13. A heat exchanger assembly for cooling an electronic device comprising; a housing having an upper portion and a lower portion extending along a primary axis (A) between a front end and a back end, said lower portion of said housing including a floor and a top wall and side walls extending outwardly and upwardly from said floor, said upper portion of said housing including a plurality of condensing tubes spaced from one another transversely to said primary axis (A) and extending axially with each condensing tube extending upwardly from a bottom end at said top wall of said lower portion of said housing to distal and spaced top ends, two endplates disposed on said housing for closing said condensing tubes and said lower portion wherein one endplate is disposed on said front end of said housing and one endplate is disposed on said back end of said housing and said primary axis (A) extends between said endplates, a refrigerant disposed in said lower portion of said housing for undergoing a liquid-to-vapor-to-condensate cycle within said housing, a plurality of boiler heat transfer fins disposed in said lower portion and extending axially for transferring heat from the electronic device to said refrigerant, a plurality of air heat transfer fins zigzagging transversely to said primary axis (A) between adjacent ones of said condensing tubes and extending axially along an entire length of said condensing tubes for dissipating heat from said condensing tubes while vapor is boiled off of said refrigerant, a fan assembly supported adjacent said endplate on said back end of said housing for moving air axially over said air heat transfer fins, and at least two next adjacent condensing tubes of said plurality diverging from one another upwardly from said bottom ends toward said distal top ends thereof with the space containing said air heat transfer fins between said two next adjacent condensing tubes being greater at said distal ends than at said bottom ends of said condensing tubes.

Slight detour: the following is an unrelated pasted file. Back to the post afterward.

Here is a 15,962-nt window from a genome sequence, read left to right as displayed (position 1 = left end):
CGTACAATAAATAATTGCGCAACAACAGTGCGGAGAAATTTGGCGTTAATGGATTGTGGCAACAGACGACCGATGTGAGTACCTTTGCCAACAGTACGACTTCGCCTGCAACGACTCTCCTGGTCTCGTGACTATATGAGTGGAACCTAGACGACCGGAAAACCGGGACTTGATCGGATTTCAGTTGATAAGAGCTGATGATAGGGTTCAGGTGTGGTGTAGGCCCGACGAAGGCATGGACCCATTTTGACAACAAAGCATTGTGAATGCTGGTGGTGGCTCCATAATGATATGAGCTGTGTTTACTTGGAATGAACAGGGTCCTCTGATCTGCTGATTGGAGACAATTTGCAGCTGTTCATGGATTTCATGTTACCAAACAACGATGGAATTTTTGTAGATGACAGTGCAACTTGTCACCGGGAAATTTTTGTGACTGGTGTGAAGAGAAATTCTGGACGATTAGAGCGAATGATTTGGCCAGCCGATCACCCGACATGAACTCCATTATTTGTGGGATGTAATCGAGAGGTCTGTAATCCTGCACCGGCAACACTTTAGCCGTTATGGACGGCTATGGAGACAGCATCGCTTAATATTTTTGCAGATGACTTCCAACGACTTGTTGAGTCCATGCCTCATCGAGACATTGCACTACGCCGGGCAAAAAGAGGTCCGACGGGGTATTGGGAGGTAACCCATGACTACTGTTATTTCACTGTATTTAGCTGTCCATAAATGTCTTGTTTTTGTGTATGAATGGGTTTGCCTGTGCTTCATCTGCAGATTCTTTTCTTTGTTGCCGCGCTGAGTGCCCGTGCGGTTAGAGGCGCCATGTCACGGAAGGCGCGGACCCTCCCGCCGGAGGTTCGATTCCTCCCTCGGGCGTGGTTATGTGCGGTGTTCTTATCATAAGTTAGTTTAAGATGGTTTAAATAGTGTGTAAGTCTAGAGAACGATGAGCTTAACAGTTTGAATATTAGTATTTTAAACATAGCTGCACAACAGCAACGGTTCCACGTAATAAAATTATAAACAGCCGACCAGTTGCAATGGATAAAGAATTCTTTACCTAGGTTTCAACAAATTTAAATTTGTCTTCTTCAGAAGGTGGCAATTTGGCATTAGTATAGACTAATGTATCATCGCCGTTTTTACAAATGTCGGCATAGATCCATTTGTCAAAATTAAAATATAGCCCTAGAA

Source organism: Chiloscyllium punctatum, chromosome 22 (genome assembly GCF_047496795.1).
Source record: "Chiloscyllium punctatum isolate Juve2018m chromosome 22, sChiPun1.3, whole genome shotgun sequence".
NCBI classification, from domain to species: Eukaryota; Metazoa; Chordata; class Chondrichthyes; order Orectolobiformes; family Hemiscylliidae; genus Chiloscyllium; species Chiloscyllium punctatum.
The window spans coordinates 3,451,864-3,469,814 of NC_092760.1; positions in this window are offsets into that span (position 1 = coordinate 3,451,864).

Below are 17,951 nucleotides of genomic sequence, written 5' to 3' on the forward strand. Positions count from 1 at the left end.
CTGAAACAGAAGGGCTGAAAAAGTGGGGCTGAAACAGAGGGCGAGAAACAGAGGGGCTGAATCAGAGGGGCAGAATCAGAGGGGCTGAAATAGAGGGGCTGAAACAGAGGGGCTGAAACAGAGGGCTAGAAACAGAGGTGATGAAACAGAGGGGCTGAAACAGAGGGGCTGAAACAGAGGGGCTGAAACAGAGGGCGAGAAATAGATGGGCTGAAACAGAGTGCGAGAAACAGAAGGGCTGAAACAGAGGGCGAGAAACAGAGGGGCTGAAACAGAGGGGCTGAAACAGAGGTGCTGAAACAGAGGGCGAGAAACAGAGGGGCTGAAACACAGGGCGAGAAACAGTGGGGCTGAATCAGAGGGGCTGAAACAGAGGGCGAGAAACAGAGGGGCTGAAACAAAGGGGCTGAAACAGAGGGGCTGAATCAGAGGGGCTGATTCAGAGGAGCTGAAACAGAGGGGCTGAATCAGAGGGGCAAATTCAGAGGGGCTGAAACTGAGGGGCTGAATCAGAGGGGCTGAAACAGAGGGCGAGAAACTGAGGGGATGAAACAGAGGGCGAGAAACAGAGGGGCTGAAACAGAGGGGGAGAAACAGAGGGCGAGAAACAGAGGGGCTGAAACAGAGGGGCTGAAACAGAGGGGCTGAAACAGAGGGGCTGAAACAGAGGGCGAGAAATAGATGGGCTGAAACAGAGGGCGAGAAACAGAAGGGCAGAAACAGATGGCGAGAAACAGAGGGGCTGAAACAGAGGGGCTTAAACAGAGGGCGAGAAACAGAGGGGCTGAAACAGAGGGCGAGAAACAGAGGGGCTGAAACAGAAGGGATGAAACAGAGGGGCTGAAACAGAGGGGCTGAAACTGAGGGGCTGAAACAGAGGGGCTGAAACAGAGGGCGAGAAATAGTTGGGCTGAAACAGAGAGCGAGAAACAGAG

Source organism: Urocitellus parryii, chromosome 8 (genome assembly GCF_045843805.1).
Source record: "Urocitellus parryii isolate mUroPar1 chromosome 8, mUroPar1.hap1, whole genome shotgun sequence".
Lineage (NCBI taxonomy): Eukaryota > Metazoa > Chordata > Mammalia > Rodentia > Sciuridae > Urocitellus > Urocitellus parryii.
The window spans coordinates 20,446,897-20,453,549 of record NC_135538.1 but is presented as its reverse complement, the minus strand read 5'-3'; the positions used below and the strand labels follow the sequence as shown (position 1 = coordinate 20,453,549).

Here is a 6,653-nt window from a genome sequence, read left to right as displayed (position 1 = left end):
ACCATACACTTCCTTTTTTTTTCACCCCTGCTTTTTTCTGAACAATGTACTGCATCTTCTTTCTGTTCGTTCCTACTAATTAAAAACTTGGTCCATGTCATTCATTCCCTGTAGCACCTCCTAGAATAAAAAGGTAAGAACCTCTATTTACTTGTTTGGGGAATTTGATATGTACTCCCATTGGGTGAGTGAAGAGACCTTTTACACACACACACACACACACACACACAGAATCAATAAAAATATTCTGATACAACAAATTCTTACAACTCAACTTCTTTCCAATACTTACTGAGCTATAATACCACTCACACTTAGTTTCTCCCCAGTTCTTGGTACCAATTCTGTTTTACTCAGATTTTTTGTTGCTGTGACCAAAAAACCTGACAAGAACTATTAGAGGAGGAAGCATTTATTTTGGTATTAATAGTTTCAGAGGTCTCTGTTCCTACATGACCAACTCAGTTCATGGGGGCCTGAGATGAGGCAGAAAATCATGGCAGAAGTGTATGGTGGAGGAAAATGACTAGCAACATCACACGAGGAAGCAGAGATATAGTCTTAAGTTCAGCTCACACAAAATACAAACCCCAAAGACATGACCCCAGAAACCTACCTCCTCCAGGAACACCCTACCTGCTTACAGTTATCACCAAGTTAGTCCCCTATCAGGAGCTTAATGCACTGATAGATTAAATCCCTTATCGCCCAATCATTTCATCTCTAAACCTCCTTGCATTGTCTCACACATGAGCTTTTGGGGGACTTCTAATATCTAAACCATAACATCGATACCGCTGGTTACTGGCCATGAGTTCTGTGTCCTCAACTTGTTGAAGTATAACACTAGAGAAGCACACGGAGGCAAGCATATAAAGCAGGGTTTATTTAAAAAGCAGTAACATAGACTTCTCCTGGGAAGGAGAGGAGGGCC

14. An assembly as set forth in claim 13 wherein each of said condensing tubes has a constant cross section between said bottom end to said top end and said two next adjacent condensing tubes extend along diverging tube axes.

15. An assembly as set forth in claim 14 wherein at least one of the remaining condensing tubes extend along a tube axis parallel to each of said two next adjacent condensing tubes.

16. An assembly as set forth in claim 13 wherein each of said condensing tubes has a decreasing cross section between said bottom end and said top end and said two next adjacent condensing tubes extend along parallel tube axes.

17. An assembly as set forth in claim 16 wherein said lower portion of said housing includes a floor and a top wall and side walls extending outwardly and upwardly from said floor to said top wall and wherein said top wall of said housing extends from outer most ones of said condensing tubes to said side walls.

Description:

BACKGROUND OF THE INVENTION